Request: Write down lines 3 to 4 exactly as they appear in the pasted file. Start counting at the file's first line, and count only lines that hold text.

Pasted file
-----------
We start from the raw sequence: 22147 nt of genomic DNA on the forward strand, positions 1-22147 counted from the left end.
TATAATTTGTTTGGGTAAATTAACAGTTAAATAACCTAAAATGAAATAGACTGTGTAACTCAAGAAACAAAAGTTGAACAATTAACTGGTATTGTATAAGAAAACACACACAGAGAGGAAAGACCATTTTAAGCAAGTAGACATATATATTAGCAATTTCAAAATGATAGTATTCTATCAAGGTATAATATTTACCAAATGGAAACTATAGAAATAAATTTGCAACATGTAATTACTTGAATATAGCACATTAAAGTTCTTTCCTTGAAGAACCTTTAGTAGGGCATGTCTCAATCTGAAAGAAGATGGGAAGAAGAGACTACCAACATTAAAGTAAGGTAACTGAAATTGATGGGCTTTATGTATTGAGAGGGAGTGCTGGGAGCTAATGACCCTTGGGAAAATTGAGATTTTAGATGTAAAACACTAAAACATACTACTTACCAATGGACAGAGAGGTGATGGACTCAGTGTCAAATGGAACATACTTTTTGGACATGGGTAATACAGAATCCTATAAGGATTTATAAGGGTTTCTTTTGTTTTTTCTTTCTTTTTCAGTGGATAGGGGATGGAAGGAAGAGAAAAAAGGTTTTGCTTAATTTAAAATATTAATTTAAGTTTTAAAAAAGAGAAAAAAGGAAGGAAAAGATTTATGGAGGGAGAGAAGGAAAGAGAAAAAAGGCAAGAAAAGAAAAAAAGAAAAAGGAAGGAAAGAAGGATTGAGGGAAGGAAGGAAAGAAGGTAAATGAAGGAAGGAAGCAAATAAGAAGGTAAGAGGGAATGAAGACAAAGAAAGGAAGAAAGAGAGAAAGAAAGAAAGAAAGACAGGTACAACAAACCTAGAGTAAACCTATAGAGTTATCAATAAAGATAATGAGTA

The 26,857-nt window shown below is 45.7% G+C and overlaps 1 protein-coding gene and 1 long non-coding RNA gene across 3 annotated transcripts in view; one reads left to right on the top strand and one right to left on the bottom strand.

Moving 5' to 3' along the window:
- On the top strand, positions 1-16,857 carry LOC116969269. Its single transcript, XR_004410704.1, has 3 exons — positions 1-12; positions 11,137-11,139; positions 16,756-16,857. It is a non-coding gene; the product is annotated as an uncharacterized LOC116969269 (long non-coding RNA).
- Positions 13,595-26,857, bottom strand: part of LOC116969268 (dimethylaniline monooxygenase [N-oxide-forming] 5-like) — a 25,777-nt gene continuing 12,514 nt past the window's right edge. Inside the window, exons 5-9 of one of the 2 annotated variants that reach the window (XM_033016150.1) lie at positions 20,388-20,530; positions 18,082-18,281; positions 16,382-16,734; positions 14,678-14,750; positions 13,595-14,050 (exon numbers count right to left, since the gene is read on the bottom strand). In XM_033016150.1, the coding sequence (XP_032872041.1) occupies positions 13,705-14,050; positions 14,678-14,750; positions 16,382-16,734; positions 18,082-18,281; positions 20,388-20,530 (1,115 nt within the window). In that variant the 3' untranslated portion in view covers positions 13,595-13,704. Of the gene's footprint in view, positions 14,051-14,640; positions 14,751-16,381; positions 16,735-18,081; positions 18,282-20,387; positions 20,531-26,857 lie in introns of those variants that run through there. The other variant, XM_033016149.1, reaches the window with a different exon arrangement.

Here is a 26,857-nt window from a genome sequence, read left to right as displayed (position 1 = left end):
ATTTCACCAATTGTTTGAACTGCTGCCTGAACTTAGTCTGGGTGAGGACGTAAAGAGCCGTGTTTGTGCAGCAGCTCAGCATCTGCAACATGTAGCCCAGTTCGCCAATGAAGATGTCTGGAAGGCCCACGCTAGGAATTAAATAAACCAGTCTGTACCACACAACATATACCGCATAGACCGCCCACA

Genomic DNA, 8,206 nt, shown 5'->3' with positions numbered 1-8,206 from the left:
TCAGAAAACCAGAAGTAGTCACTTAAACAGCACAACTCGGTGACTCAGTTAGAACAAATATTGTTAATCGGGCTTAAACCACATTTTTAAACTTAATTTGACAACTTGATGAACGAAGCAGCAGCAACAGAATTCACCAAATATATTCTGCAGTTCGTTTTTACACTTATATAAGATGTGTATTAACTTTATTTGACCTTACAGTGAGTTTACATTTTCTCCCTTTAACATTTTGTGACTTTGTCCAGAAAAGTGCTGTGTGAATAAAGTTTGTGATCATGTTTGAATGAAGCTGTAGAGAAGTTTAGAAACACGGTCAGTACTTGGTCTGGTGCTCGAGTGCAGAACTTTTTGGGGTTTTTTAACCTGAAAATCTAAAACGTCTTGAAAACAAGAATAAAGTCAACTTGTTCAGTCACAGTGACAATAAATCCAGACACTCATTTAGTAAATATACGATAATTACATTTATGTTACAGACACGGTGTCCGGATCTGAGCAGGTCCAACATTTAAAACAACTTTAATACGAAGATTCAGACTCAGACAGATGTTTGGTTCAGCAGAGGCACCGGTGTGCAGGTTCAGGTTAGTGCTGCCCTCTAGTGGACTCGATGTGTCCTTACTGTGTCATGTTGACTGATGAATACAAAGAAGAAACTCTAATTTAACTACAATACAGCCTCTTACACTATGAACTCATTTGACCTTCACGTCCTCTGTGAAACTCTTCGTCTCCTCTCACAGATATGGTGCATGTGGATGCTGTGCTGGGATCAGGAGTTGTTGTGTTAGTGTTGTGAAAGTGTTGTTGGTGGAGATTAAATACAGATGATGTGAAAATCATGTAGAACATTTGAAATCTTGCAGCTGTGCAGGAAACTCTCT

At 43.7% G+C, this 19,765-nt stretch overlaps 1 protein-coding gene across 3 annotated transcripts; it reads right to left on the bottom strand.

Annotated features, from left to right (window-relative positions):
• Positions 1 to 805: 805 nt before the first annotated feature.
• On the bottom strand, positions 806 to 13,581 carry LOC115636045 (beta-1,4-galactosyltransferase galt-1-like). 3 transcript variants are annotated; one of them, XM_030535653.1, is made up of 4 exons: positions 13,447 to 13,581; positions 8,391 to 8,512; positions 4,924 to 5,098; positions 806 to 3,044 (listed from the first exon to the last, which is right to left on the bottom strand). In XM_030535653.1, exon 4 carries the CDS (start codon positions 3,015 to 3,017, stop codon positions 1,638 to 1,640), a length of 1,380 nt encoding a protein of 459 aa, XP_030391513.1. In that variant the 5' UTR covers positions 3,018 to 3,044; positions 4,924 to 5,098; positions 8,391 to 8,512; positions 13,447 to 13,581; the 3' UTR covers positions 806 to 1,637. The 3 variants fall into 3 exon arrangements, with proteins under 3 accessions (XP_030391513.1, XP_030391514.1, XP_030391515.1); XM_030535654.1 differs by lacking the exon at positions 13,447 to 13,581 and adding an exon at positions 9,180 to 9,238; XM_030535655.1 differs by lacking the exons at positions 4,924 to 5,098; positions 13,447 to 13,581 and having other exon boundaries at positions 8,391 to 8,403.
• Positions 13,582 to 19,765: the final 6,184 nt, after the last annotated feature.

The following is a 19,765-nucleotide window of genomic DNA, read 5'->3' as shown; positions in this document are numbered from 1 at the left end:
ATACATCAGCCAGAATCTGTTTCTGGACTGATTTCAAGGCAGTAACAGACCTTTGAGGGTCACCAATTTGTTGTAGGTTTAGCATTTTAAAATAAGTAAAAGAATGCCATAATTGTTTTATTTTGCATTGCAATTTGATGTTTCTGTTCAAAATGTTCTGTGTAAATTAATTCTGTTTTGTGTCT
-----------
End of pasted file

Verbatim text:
The 26,857-nt window shown below is 45.7% G+C and overlaps 1 protein-coding gene and 1 long non-coding RNA gene across 3 annotated transcripts in view; one reads left to right on the top strand and one right to left on the bottom strand.

Moving 5' to 3' along the window: